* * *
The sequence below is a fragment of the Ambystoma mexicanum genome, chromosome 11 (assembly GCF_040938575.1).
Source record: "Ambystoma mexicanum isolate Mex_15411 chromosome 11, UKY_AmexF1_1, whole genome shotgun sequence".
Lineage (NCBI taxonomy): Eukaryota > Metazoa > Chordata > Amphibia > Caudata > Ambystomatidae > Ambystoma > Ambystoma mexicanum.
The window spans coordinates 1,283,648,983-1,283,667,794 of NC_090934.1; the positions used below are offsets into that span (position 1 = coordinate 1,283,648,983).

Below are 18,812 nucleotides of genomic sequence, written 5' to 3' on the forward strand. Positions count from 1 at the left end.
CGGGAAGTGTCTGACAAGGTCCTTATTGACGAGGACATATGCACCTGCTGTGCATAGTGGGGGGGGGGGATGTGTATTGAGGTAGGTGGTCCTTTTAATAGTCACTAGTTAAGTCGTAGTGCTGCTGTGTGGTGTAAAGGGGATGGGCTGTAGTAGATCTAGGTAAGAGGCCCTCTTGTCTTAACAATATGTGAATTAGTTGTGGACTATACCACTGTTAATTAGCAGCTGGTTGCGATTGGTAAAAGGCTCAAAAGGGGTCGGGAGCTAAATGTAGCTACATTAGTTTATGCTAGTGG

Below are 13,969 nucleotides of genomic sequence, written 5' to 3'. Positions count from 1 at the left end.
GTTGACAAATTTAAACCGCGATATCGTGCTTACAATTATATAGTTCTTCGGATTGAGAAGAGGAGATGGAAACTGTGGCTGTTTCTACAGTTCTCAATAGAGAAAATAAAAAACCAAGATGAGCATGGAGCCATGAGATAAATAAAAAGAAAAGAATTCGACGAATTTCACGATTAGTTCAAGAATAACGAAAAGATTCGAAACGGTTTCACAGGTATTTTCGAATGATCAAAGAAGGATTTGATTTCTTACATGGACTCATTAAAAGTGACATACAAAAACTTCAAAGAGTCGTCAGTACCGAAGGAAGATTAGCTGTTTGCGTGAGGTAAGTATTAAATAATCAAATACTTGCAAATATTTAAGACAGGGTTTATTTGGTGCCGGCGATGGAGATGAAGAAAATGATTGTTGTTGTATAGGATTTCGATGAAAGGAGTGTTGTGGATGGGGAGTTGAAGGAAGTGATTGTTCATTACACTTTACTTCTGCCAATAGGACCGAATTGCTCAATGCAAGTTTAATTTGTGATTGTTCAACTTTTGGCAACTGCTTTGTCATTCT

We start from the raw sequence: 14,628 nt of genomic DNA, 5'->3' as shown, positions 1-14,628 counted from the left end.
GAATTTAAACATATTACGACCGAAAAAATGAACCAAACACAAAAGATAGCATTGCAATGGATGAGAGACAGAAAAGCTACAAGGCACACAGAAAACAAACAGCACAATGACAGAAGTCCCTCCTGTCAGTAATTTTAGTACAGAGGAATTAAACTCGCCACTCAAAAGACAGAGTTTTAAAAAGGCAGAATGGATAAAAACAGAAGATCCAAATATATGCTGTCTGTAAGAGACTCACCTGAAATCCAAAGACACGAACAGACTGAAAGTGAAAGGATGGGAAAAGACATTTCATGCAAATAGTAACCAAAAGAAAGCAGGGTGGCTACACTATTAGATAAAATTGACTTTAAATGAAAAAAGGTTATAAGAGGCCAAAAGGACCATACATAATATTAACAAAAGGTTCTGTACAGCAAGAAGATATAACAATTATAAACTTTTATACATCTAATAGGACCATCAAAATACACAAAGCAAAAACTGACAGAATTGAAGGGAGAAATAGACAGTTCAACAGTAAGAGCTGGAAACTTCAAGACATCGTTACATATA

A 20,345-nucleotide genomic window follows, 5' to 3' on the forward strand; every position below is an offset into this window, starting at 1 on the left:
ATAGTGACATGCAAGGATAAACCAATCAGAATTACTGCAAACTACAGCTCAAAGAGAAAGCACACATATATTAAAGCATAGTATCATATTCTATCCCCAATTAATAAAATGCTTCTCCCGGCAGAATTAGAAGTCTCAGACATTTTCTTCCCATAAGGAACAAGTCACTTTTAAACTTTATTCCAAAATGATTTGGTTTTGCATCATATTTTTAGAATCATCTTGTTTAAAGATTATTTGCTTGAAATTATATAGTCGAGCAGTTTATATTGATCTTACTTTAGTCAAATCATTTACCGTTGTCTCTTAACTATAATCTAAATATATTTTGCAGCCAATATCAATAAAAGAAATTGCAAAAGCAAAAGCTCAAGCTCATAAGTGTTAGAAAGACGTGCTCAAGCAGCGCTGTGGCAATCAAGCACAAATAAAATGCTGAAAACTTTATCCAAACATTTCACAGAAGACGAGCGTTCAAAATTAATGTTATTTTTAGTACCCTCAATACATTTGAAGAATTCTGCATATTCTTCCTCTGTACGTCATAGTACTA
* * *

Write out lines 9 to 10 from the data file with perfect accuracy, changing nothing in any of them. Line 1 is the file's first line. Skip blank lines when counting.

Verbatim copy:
We start from the raw sequence: 14,628 nt of genomic DNA, 5'->3' as shown, positions 1-14,628 counted from the left end.
GAATTTAAACATATTACGACCGAAAAAATGAACCAAACACAAAAGATAGCATTGCAATGGATGAGAGACAGAAAAGCTACAAGGCACACAGAAAACAAACAGCACAATGACAGAAGTCCCTCCTGTCAGTAATTTTAGTACAGAGGAATTAAACTCGCCACTCAAAAGACAGAGTTTTAAAAAGGCAGAATGGATAAAAACAGAAGATCCAAATATATGCTGTCTGTAAGAGACTCACCTGAAATCCAAAGACACGAACAGACTGAAAGTGAAAGGATGGGAAAAGACATTTCATGCAAATAGTAACCAAAAGAAAGCAGGGTGGCTACACTATTAGATAAAATTGACTTTAAATGAAAAAAGGTTATAAGAGGCCAAAAGGACCATACATAATATTAACAAAAGGTTCTGTACAGCAAGAAGATATAACAATTATAAACTTTTATACATCTAATAGGACCATCAAAATACACAAAGCAAAAACTGACAGAATTGAAGGGAGAAATAGACAGTTCAACAGTAAGAGCTGGAAACTTCAAGACATCGTTACATATA